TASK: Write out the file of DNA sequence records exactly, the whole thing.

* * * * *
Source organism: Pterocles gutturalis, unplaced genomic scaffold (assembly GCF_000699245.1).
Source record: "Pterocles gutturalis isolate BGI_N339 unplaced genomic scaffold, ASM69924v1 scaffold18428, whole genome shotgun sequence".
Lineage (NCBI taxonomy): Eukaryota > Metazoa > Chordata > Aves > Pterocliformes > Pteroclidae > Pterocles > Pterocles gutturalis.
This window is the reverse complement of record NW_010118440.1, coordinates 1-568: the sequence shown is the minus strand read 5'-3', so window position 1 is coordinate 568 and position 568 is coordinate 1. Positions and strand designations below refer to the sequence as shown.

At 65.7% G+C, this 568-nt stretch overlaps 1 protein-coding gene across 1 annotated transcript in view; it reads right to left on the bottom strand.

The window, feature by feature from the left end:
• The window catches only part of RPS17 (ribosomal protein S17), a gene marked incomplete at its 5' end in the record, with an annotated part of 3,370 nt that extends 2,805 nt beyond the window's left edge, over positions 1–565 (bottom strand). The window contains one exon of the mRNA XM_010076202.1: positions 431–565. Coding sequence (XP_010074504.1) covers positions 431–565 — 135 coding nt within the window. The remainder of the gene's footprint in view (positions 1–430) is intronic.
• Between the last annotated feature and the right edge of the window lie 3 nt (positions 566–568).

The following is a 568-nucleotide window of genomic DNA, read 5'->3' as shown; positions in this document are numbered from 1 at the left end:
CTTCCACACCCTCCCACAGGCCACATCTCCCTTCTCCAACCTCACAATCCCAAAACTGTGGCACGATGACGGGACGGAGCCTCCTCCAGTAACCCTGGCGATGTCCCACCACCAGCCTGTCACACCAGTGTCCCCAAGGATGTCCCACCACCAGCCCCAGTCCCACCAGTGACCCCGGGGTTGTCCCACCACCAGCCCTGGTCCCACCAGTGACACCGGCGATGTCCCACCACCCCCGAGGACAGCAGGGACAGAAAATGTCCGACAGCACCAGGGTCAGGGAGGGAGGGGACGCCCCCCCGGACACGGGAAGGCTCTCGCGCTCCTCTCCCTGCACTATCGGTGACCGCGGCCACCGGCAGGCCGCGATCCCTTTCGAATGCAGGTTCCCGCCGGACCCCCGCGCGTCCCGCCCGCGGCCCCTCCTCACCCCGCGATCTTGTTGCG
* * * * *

Source organism: Pterocles gutturalis, unplaced genomic scaffold (assembly GCF_000699245.1).
Source record: "Pterocles gutturalis isolate BGI_N339 unplaced genomic scaffold, ASM69924v1 scaffold18428, whole genome shotgun sequence".
Lineage (NCBI taxonomy): Eukaryota > Metazoa > Chordata > Aves > Pterocliformes > Pteroclidae > Pterocles > Pterocles gutturalis.
This window is the reverse complement of record NW_010118440.1, coordinates 1-568: the sequence shown is the minus strand read 5'-3', so window position 1 is coordinate 568 and position 568 is coordinate 1. Positions and strand designations below refer to the sequence as shown.

At 65.7% G+C, this 568-nt stretch overlaps 1 protein-coding gene across 1 annotated transcript in view; it reads right to left on the bottom strand.

The window, feature by feature from the left end:
• The window catches only part of RPS17 (ribosomal protein S17), a gene marked incomplete at its 5' end in the record, with an annotated part of 3,370 nt that extends 2,805 nt beyond the window's left edge, over positions 1–565 (bottom strand). The window contains one exon of the mRNA XM_010076202.1: positions 431–565. Coding sequence (XP_010074504.1) covers positions 431–565 — 135 coding nt within the window. The remainder of the gene's footprint in view (positions 1–430) is intronic.
• Between the last annotated feature and the right edge of the window lie 3 nt (positions 566–568).

The following is a 568-nucleotide window of genomic DNA, read 5'->3' as shown; positions in this document are numbered from 1 at the left end:
CTTCCACACCCTCCCACAGGCCACATCTCCCTTCTCCAACCTCACAATCCCAAAACTGTGGCACGATGACGGGACGGAGCCTCCTCCAGTAACCCTGGCGATGTCCCACCACCAGCCTGTCACACCAGTGTCCCCAAGGATGTCCCACCACCAGCCCCAGTCCCACCAGTGACCCCGGGGTTGTCCCACCACCAGCCCTGGTCCCACCAGTGACACCGGCGATGTCCCACCACCCCCGAGGACAGCAGGGACAGAAAATGTCCGACAGCACCAGGGTCAGGGAGGGAGGGGACGCCCCCCCGGACACGGGAAGGCTCTCGCGCTCCTCTCCCTGCACTATCGGTGACCGCGGCCACCGGCAGGCCGCGATCCCTTTCGAATGCAGGTTCCCGCCGGACCCCCGCGCGTCCCGCCCGCGGCCCCTCCTCACCCCGCGATCTTGTTGCG